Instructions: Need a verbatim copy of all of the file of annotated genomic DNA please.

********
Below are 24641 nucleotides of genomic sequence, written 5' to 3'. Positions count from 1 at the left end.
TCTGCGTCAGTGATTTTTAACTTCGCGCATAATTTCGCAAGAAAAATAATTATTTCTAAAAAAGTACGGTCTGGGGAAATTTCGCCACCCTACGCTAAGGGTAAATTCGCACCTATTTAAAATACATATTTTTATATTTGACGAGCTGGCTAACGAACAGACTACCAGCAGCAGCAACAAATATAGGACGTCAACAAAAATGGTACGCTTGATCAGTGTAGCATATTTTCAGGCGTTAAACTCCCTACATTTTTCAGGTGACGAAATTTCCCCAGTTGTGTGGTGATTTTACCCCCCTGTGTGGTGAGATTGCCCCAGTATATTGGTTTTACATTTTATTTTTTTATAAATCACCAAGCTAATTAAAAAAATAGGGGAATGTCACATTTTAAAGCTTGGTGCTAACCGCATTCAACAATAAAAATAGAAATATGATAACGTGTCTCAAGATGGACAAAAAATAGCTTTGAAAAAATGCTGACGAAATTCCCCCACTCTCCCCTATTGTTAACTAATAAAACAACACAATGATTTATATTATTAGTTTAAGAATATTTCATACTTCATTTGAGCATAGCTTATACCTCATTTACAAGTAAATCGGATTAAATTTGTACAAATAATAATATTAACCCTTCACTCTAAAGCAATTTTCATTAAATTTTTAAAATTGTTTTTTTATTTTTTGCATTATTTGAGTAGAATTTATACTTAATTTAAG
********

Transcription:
Below are 24641 nucleotides of genomic sequence, written 5' to 3'. Positions count from 1 at the left end.
TCTGCGTCAGTGATTTTTAACTTCGCGCATAATTTCGCAAGAAAAATAATTATTTCTAAAAAAGTACGGTCTGGGGAAATTTCGCCACCCTACGCTAAGGGTAAATTCGCACCTATTTAAAATACATATTTTTATATTTGACGAGCTGGCTAACGAACAGACTACCAGCAGCAGCAACAAATATAGGACGTCAACAAAAATGGTACGCTTGATCAGTGTAGCATATTTTCAGGCGTTAAACTCCCTACATTTTTCAGGTGACGAAATTTCCCCAGTTGTGTGGTGATTTTACCCCCCTGTGTGGTGAGATTGCCCCAGTATATTGGTTTTACATTTTATTTTTTTATAAATCACCAAGCTAATTAAAAAAATAGGGGAATGTCACATTTTAAAGCTTGGTGCTAACCGCATTCAACAATAAAAATAGAAATATGATAACGTGTCTCAAGATGGACAAAAAATAGCTTTGAAAAAATGCTGACGAAATTCCCCCACTCTCCCCTATTGTTAACTAATAAAACAACACAATGATTTATATTATTAGTTTAAGAATATTTCATACTTCATTTGAGCATAGCTTATACCTCATTTACAAGTAAATCGGATTAAATTTGTACAAATAATAATATTAACCCTTCACTCTAAAGCAATTTTCATTAAATTTTTAAAATTGTTTTTTTATTTTTTGCATTATTTGAGTAGAATTTATACTTAATTTAAG